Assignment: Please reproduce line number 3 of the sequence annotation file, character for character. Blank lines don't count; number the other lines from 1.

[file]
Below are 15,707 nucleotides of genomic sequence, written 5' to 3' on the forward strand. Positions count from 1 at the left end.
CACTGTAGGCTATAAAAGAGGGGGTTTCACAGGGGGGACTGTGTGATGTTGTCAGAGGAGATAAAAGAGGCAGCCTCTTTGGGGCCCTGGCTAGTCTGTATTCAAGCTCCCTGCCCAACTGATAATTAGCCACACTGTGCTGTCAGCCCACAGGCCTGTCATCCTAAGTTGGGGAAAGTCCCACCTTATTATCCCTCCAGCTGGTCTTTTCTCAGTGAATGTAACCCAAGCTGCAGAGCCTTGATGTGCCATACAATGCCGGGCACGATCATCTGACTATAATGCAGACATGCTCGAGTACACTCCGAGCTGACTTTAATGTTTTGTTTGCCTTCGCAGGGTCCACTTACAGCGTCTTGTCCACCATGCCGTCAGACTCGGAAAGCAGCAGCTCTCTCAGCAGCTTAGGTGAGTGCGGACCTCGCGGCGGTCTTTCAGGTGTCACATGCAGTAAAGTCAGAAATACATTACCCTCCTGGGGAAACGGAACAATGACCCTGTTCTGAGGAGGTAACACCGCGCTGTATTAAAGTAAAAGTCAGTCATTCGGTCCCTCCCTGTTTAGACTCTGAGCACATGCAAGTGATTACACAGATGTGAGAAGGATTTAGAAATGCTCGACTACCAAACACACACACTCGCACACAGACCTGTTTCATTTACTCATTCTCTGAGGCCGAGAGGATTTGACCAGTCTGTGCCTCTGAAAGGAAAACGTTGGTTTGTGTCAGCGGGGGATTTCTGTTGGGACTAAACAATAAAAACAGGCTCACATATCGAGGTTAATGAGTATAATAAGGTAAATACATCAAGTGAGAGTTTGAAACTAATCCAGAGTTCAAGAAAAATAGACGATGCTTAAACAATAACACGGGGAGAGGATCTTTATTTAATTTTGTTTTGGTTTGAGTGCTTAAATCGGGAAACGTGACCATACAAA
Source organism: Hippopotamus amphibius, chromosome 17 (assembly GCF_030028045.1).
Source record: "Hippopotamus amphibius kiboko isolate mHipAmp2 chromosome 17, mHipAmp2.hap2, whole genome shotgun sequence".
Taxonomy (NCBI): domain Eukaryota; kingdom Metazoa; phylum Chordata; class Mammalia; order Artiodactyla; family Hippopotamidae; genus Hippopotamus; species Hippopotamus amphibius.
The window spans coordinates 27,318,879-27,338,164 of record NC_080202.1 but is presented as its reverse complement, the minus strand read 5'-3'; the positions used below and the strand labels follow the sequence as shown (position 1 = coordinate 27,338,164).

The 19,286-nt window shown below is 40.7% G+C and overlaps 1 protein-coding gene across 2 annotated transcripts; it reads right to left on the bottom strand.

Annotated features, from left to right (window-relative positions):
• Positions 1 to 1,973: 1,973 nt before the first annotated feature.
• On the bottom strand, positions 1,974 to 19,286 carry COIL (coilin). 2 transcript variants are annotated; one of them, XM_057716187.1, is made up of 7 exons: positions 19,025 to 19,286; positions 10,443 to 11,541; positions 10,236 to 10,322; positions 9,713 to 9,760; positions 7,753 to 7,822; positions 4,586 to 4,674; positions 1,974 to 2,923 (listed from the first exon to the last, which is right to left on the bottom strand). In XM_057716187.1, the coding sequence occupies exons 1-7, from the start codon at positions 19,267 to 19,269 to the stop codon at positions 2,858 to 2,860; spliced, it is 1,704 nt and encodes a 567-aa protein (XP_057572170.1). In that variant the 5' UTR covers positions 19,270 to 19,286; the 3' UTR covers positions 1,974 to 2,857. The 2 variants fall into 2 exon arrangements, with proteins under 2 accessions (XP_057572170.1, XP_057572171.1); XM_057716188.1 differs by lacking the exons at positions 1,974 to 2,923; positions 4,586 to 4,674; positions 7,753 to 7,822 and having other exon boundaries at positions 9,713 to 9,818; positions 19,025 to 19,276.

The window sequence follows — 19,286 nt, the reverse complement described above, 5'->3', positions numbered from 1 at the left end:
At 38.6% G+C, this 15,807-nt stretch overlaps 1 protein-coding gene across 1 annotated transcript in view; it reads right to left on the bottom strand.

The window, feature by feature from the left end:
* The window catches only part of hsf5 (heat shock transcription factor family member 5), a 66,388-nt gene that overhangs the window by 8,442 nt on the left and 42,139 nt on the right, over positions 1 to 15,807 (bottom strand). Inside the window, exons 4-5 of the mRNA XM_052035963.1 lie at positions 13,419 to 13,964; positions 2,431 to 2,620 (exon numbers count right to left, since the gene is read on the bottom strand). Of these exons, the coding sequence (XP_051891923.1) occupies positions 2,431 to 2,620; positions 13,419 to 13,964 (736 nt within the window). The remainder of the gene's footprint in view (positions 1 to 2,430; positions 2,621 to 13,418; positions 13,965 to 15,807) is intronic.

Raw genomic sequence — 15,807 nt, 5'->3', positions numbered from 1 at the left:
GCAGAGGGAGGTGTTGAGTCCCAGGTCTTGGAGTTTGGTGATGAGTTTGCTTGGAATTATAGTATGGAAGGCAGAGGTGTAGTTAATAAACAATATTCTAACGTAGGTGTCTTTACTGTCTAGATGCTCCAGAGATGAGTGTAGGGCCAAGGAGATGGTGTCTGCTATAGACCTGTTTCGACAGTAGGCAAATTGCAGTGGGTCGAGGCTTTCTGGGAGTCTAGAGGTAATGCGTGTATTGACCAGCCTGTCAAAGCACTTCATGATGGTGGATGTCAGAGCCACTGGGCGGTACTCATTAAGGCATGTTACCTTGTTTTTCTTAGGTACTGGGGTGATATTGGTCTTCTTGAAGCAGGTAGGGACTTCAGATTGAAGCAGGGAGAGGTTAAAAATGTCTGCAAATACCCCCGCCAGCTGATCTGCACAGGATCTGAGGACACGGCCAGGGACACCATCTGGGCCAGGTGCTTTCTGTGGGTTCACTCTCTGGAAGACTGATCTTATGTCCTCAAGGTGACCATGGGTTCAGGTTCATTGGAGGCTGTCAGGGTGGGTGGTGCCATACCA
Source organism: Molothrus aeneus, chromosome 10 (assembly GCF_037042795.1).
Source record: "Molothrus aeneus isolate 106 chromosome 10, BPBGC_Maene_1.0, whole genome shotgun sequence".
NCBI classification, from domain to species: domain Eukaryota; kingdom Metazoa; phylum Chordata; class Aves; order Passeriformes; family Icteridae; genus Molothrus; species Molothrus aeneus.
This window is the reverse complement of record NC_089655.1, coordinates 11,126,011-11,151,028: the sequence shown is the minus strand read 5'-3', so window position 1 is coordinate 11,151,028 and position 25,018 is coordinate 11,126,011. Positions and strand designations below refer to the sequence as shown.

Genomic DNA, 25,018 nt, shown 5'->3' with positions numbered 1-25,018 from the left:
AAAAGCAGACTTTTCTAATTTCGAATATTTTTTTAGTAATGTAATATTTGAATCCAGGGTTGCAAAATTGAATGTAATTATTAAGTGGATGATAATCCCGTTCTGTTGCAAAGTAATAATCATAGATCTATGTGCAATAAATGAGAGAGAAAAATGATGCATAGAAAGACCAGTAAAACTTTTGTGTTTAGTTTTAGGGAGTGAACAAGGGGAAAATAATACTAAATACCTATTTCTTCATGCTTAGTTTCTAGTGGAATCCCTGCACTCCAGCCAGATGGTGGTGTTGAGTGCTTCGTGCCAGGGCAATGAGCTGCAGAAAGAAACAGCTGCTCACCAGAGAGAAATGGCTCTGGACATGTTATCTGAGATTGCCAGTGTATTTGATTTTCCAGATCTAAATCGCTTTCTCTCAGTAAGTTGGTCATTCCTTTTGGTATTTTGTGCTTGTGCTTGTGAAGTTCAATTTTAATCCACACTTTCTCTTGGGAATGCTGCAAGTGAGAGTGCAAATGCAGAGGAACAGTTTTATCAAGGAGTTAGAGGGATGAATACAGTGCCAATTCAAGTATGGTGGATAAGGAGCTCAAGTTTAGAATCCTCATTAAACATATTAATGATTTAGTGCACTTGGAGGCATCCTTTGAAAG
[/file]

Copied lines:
Source organism: Hippopotamus amphibius, chromosome 17 (assembly GCF_030028045.1).